In a perfect world, a horse will have been schooled from day one to lift its feet up and set them down as requested, but we don’t live in that world. We live in a world where horses happy to rhythmically lift and place their feet on their ways to their paddocks become immovably rooted like sycamores when we need them to pick them up for the farrier. Or worse, whirl around like kickboxers breaking two by fours.
It can be anything from frustrating to dangerous to teach your horse to pick up its feet if that trick hasn’t been installed already. There are, however, some tricks of our own that we can use to teach our horses safely and kindly.
The Easy Horse
A horse that has no opinion about giving you its leg will lift it up if you stand next to it and push on it with your shoulder until it changes its balance to the opposite leg.
When it lifts its leg, stop pushing and reward it. Repeat this process a couple of times per training session, starting with your hand at the horse’s shoulder/hip but gradually moving down its leg each time until you can hold the foot. Your hand will support the leg and keep it off the ground, first for a second or two, but eventually for as long as you need.
It will take time for your horse to get accustomed to having one leg in the air, so be happy at first with just a few seconds.
If the horse picks the foot up but then leans it on you, let go for a second without dropping it (or drop the foot completely if the horse is really rude!), and then support again. Your farrier will thank you if the horse understands that it must keep its own foot in the air.
The Difficult Horse
More often, a horse will have an opinion about giving you its leg. If its opinion is that giving you a leg is a terrible idea, you can change its mind in one of several ways.
If it pushes back when you push on it, see if a sudden shove on your part will cause it to take a step sideways. Reward and repeat until the horse gets the idea of lifting the leg, then proceed as above.
If no amount of shoving will move the animal, try walking it forward while you walk at the shoulder or hip. This is easier with a partner, but it can be done solo. Put the horse on a small circle around you and keep asking it to move over. Every time the horse lifts the leg you’re next to, reward. Keep a hand on its shoulder or hip and give it a light push just before that leg leaves the ground, so it will associate that cue with the activity of lifting the leg and the reward. Once it gets what you’re after, try it at the halt.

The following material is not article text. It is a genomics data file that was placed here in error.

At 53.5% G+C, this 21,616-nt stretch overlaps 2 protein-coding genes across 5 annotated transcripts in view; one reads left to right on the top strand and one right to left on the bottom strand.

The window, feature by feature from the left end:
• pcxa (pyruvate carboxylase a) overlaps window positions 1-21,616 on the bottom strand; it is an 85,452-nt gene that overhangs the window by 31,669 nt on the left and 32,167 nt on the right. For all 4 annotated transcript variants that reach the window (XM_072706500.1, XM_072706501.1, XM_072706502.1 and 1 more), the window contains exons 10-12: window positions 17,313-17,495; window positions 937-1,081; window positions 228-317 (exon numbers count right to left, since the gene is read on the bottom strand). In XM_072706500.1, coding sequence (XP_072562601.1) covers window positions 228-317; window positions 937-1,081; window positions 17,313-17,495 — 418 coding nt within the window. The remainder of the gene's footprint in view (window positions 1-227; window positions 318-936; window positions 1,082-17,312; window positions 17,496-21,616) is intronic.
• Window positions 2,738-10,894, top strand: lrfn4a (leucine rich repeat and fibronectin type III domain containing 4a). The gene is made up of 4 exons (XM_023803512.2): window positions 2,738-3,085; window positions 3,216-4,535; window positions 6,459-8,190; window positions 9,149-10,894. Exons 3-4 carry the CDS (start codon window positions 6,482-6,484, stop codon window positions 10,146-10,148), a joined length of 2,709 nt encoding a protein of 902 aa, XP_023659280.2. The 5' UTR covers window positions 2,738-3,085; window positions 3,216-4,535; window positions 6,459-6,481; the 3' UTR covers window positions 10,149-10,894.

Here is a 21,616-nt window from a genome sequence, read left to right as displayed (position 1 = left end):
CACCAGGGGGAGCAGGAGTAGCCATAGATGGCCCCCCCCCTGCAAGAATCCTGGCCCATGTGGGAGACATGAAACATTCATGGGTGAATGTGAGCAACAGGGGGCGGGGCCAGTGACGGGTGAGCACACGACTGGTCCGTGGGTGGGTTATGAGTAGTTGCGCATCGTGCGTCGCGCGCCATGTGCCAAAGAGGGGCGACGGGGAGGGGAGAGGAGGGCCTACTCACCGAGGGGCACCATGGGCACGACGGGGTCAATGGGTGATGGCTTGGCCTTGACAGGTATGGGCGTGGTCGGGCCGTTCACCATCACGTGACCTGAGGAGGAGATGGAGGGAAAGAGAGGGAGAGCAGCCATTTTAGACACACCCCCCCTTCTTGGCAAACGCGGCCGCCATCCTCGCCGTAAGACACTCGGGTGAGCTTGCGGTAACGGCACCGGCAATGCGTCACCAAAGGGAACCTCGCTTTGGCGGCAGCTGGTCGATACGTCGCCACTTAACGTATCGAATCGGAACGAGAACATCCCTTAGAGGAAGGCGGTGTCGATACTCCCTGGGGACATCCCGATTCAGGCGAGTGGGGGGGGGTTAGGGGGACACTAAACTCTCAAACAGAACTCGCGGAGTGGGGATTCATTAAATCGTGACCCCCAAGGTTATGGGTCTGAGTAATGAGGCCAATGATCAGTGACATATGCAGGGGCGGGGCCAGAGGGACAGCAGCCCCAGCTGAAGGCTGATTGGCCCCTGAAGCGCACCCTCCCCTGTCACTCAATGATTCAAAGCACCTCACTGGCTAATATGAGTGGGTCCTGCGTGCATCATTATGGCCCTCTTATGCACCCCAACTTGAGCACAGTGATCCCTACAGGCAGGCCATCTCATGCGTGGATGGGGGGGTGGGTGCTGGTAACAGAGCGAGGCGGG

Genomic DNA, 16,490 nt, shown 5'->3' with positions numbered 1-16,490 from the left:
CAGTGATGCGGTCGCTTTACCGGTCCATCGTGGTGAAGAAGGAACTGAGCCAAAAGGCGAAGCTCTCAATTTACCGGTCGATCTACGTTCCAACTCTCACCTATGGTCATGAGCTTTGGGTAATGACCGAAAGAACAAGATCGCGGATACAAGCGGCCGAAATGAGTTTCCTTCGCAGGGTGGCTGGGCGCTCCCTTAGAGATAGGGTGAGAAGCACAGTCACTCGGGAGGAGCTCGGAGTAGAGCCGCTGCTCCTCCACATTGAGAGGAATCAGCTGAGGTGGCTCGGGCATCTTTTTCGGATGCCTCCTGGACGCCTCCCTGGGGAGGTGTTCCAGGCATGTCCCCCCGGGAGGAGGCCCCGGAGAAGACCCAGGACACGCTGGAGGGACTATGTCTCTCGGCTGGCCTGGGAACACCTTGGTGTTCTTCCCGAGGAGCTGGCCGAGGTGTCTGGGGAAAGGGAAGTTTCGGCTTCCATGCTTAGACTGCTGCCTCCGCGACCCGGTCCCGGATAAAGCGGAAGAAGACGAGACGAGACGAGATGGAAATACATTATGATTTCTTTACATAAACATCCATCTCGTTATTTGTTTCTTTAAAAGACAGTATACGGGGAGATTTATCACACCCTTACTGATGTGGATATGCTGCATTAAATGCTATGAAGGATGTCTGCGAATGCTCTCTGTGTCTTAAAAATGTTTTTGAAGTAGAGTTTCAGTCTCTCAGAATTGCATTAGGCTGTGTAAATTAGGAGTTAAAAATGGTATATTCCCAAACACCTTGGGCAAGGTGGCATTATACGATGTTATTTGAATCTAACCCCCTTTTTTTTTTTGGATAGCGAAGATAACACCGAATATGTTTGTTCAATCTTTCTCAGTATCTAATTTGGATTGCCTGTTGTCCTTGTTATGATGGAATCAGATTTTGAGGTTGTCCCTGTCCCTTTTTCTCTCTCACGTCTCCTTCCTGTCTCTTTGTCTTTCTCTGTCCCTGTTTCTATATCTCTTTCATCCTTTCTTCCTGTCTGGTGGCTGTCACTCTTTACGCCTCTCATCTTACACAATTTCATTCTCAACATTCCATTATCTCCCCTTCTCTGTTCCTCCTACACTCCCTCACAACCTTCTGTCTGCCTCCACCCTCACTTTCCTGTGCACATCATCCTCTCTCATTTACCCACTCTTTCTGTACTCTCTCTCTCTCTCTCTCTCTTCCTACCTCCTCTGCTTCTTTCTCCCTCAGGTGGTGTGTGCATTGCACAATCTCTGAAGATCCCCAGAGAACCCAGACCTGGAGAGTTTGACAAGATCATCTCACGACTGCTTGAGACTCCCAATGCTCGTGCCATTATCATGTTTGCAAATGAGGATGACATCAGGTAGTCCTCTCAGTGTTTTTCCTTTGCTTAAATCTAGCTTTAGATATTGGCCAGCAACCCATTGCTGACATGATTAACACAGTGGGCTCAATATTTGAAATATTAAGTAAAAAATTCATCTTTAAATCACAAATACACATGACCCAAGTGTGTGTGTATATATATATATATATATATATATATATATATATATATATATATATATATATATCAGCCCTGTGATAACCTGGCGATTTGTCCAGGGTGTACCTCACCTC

If the horse is willing to lift its leg up, but insists on flailing the leg around as violently as possible, don’t hang on to it. That’s not what you asked for. You asked for the horse to give you its leg politely. Let the leg go, then ask again. Start with short intervals and put the leg back down before the horse starts fidgeting so that you can reward it. Your chances of success will be much improved if your fire-breathing steed is a little tired out.
The @&#$^%*&!! Difficult Horse
Some horses have strong opinions about holding up a foot. Which is fair—it’s a vulnerable position for a horse, especially if you add in ties, tools and a stranger who only comes once every six to eight weeks and smells like fire.
First isolate the problem, which might not be foot-lifting itself. If the problem is really foot-lifting plus the presence of tools, get the horse used to strange objects until it doesn’t feel so vulnerable when tools are around. If the horse hates feeling restrained on three legs, ground tie it until standing on three legs is no big deal. Solving the other issues so your horse can focus on one problem at a time will keep it from getting overwhelmed.
If the horse panics just because its leg is in the air, or if it’s learned that lashing out is the best way to get out of having to hold its leg in the air, you can change the horse’s mind by associating that activity with something pleasant. This takes some time, though.
If you have a 10-second window to hold up the horse’s foot until it loses its brains, start by holding for nine seconds, reward and then take it for a walk for a minute. Repeat for 9.5, 9.75, 10.05 seconds, etc., until it’s sure you won’t ask it for more than it thinks it can handle. Always put the leg down before it starts to panic and then let it move around to lower its tension levels.
In the worst case scenarios, you might have no seconds before the horse’s leg is flying violently through the air. This is when the trainer should arrive. If no trainer is available, and none of the above methods are even remotely working, you can try looping a leadline around the offending foot and keeping yourself out of harm’s way while it flails around. When the flailing stops, put the foot down, reward and repeat until the horse understands the task and you can risk transferring the leg from the leadline to your hand.
It’s exactly as difficult as it sounds. Especially since you can’t let go of the leadline until the flailing subsides, or else the horse will understand that it needs to kick harder in order to get rid of you. And that’s why there are professionals who do this.
Learn more about training your horse to work with a farrier in Stand Up! How to Train Your Horse to Stand for the Farrier>>